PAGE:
A universal moral code might be a set of underlying dispositions we are all born with. Or it might be a set of explicit norms and values humans might one day universally accept. But a more important sense of ‘universal moral code’ is of a set of moral values that is universally valid, whether or not it is inscribed in our brains, or accepted by people. Of course that is a very controversial idea. If there is such a universal moral code, then we have an imperative to try to discover it, and to make it universally accepted (to make it a moral code in the descriptive sense). But this requires thinking hard about ethics, not looking for some code that might or might not be written into our brains.

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5 Comment on this post

  1. I would like to suggest a different take on this issue.

    My starting point is that the project of finding a set of moral values that is universally valid, in the sense of being based on pure logic, is futile. My basic reason for this is that logical systems proceed from premises to conclusions. Without premise, there can be no conclusion.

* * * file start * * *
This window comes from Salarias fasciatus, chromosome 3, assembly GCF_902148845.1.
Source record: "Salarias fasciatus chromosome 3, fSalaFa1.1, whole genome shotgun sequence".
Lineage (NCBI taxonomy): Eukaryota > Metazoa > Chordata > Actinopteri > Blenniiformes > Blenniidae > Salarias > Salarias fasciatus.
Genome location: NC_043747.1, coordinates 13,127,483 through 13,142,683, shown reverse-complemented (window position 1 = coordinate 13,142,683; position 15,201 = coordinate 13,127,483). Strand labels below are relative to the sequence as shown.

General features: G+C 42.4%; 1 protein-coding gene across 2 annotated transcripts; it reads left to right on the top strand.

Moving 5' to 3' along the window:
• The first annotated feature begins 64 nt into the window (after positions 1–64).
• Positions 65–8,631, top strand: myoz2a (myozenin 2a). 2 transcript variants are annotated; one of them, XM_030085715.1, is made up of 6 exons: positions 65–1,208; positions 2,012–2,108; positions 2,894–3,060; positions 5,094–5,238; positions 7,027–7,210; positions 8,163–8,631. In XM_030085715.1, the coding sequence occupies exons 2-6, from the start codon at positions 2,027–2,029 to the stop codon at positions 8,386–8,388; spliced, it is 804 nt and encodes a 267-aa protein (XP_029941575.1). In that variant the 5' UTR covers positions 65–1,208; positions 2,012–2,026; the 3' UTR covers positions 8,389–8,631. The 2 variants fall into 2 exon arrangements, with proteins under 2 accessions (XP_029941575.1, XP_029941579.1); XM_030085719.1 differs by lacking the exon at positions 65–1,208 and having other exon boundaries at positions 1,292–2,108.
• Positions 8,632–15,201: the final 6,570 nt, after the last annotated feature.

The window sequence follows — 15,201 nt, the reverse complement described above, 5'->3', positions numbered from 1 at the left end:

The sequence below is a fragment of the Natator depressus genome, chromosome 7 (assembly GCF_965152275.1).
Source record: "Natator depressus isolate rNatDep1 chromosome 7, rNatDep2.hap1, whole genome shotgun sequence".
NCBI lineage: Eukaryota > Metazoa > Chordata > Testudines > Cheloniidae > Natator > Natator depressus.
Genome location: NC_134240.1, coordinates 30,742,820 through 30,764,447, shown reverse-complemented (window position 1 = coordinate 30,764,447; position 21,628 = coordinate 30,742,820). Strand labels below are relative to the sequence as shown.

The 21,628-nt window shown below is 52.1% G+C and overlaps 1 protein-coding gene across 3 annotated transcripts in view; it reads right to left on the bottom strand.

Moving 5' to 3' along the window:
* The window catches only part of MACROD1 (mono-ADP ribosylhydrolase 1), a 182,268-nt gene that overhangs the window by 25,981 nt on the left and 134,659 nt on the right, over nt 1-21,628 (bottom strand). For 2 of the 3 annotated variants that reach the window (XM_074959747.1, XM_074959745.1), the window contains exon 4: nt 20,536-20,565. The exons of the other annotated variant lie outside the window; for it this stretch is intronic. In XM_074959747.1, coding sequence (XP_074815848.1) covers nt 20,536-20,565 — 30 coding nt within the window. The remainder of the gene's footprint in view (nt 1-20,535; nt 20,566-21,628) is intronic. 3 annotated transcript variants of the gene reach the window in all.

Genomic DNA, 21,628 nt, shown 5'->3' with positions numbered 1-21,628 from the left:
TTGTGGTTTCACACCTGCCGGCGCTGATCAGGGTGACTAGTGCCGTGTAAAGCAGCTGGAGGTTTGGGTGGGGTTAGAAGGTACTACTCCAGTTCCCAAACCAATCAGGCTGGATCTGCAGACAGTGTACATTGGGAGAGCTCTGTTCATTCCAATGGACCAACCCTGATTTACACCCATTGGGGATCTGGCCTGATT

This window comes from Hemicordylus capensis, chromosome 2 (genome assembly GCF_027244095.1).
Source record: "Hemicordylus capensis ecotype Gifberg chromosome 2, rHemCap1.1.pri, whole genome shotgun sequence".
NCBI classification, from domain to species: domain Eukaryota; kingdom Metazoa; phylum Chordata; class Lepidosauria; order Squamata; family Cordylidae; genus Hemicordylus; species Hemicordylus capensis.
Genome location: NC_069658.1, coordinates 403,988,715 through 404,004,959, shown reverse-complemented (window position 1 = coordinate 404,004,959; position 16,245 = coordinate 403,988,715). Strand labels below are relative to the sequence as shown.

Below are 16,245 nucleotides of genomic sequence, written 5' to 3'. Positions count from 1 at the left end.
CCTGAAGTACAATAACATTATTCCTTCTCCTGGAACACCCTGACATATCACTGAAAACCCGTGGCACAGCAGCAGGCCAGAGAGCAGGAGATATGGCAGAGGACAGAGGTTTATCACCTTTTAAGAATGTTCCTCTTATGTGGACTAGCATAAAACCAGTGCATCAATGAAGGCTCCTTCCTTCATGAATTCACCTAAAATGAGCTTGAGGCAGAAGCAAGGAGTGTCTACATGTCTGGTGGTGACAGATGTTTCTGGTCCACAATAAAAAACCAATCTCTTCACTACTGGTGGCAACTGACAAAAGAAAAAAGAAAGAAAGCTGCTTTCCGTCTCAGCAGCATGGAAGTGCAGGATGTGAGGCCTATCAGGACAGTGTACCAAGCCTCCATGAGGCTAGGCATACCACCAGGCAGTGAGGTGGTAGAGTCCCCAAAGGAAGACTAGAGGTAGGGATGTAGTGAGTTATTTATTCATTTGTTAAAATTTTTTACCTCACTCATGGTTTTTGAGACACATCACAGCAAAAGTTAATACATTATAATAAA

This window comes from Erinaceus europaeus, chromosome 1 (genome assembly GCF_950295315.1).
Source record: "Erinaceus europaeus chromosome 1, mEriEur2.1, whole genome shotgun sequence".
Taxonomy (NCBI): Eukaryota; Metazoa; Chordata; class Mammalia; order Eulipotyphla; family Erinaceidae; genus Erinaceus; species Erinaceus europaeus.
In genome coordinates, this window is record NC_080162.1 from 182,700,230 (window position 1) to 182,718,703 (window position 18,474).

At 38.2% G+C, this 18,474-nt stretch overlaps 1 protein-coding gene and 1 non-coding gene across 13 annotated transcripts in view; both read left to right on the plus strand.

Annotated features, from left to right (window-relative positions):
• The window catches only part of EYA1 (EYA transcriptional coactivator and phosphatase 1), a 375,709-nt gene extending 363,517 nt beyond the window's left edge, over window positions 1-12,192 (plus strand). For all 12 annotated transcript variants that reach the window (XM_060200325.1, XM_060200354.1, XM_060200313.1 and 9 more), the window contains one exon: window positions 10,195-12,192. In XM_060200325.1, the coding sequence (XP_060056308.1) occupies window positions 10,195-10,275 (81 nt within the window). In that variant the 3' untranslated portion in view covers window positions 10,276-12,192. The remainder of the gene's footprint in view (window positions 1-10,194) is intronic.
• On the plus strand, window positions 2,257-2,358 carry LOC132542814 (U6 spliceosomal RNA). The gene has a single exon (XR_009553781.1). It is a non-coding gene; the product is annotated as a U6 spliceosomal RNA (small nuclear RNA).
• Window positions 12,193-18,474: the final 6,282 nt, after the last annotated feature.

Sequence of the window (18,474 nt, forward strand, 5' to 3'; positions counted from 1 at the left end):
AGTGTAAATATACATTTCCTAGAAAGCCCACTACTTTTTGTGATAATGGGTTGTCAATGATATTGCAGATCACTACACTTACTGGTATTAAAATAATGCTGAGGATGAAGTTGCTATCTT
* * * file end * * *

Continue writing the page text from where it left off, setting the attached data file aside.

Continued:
By contrast, if it could be demonstrated that (by whatever fluke of evolution) people do actually share certain dispositions to react to moral situations in certain ways, then this could provide the input required to construct a complete, or at least almost complete, and logically consistent system of ethics. (I say “almost” because of Gödel’s theorem.) This could be tremendously useful as a tool to help build consensus on ethical issues.

    Indeed, this is more or less what ethical and indeed legal systems try to do: draw deductive conclusions on the details based on accepted general principles set out in documents such as national constitutions or the Universal Declaration of Human Rights. It seems to me to be extremely valuable to study the extent to which the principles enshrined in such documents (or treatises such as Rawl’s Theory of Justice) actually correspond to empirically measured dispositions, and to which such dispositions do or don’t vary across cultures, genders etc.